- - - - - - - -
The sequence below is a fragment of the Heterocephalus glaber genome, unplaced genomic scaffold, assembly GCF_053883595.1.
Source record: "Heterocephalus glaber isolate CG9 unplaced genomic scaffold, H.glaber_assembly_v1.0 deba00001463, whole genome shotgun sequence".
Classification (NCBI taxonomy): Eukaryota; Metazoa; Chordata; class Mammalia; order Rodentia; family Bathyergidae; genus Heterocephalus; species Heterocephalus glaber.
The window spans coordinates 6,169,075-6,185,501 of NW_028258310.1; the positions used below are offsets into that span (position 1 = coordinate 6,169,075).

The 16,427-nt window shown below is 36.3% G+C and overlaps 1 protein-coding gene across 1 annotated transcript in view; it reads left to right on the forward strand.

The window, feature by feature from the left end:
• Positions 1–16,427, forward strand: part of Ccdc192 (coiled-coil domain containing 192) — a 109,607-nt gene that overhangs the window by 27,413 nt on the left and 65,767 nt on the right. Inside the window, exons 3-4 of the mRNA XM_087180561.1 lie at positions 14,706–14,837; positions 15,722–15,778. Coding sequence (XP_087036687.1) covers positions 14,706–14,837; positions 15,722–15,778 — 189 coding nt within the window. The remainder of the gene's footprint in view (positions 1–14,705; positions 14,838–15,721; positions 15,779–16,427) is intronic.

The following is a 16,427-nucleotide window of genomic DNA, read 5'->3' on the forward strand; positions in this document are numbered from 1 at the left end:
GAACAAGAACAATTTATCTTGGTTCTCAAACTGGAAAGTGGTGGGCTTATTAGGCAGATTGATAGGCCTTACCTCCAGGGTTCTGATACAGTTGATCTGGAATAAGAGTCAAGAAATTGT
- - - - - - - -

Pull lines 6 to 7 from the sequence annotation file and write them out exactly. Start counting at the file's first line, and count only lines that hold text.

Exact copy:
The window, feature by feature from the left end:
• Positions 1–16,427, forward strand: part of Ccdc192 (coiled-coil domain containing 192) — a 109,607-nt gene that overhangs the window by 27,413 nt on the left and 65,767 nt on the right. Inside the window, exons 3-4 of the mRNA XM_087180561.1 lie at positions 14,706–14,837; positions 15,722–15,778. Coding sequence (XP_087036687.1) covers positions 14,706–14,837; positions 15,722–15,778 — 189 coding nt within the window. The remainder of the gene's footprint in view (positions 1–14,705; positions 14,838–15,721; positions 15,779–16,427) is intronic.